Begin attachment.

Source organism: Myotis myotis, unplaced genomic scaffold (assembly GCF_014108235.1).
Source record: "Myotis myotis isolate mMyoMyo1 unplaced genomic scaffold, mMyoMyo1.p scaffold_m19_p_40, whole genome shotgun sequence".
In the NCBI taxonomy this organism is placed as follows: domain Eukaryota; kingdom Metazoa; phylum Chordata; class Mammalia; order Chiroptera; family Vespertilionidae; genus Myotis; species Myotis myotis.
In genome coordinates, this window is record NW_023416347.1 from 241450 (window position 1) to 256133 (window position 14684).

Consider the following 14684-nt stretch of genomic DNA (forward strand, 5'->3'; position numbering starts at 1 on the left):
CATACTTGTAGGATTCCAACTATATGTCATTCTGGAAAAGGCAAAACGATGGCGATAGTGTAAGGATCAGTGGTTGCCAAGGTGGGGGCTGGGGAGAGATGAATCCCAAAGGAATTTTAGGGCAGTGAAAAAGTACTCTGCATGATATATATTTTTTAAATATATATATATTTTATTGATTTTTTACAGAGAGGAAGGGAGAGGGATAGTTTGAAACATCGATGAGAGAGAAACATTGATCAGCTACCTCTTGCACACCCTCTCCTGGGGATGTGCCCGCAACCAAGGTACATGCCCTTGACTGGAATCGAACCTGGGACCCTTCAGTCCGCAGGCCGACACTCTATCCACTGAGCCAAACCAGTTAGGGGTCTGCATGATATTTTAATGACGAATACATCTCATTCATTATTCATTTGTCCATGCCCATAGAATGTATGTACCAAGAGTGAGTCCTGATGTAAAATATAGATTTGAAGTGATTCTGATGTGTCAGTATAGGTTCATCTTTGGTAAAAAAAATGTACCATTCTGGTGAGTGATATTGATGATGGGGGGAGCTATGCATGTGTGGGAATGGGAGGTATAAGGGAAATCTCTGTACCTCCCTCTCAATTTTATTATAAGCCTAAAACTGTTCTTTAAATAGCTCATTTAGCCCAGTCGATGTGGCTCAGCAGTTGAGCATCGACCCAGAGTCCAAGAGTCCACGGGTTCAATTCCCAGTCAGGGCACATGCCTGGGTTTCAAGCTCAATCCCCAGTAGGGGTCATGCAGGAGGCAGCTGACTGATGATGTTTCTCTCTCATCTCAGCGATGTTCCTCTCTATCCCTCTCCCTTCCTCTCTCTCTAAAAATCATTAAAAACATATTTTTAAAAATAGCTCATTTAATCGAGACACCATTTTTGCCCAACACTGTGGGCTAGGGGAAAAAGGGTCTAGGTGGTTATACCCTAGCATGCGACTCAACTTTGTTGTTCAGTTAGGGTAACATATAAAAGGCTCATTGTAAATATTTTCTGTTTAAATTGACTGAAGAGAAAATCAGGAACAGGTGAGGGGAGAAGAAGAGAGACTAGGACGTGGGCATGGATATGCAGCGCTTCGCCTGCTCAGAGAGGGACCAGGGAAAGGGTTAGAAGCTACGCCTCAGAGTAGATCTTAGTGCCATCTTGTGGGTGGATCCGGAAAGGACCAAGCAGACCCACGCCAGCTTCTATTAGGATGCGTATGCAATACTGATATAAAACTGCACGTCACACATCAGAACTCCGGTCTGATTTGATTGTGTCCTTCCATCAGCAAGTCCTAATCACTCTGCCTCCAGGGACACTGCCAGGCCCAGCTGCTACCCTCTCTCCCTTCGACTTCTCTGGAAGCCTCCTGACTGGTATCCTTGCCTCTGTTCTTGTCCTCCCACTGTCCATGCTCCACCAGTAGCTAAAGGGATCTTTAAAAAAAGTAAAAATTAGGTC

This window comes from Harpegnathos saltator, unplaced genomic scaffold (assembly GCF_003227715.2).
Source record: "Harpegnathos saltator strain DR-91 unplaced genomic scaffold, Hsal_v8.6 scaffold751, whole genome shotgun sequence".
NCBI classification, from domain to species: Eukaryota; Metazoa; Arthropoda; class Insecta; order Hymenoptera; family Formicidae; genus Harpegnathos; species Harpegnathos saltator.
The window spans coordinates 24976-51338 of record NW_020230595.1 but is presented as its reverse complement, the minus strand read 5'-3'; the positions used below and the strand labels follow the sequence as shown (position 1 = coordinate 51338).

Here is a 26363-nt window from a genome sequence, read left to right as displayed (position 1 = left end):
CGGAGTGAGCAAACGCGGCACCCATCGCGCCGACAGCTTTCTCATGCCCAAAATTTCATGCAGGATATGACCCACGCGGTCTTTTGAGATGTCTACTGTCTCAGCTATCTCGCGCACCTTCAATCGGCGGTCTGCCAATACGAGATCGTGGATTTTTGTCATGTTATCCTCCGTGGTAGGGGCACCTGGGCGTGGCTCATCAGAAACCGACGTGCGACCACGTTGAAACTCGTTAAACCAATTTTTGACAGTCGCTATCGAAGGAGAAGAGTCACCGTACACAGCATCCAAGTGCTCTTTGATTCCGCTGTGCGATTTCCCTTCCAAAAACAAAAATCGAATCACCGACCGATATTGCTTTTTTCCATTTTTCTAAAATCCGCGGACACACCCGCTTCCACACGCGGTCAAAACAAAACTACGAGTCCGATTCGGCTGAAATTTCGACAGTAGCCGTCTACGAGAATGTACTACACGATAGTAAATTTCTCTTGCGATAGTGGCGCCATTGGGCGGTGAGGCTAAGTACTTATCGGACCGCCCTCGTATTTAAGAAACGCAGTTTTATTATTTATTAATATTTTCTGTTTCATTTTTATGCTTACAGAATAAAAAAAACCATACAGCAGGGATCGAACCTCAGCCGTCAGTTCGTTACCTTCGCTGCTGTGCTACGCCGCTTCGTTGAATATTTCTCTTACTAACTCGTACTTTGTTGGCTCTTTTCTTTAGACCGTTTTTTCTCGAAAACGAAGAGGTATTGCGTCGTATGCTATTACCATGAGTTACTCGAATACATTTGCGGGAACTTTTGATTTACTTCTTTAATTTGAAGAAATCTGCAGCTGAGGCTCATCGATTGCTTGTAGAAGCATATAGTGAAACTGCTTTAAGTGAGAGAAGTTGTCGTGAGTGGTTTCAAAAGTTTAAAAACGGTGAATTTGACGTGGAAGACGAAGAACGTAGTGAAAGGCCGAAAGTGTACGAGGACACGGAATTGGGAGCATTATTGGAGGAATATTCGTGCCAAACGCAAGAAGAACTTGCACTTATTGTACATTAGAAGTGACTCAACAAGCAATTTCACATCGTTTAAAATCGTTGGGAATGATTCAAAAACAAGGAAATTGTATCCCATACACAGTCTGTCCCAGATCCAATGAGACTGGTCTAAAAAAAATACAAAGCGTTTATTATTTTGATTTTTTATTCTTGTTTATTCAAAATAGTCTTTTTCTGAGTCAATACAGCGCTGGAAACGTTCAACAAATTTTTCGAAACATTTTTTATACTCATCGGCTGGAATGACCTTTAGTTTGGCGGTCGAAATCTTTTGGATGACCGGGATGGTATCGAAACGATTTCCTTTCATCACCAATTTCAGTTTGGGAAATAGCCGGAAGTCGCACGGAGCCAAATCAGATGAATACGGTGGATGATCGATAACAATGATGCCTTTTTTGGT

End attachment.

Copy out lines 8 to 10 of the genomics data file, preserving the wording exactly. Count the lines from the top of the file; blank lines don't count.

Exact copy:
Source record: "Harpegnathos saltator strain DR-91 unplaced genomic scaffold, Hsal_v8.6 scaffold751, whole genome shotgun sequence".
NCBI classification, from domain to species: Eukaryota; Metazoa; Arthropoda; class Insecta; order Hymenoptera; family Formicidae; genus Harpegnathos; species Harpegnathos saltator.
The window spans coordinates 24976-51338 of record NW_020230595.1 but is presented as its reverse complement, the minus strand read 5'-3'; the positions used below and the strand labels follow the sequence as shown (position 1 = coordinate 51338).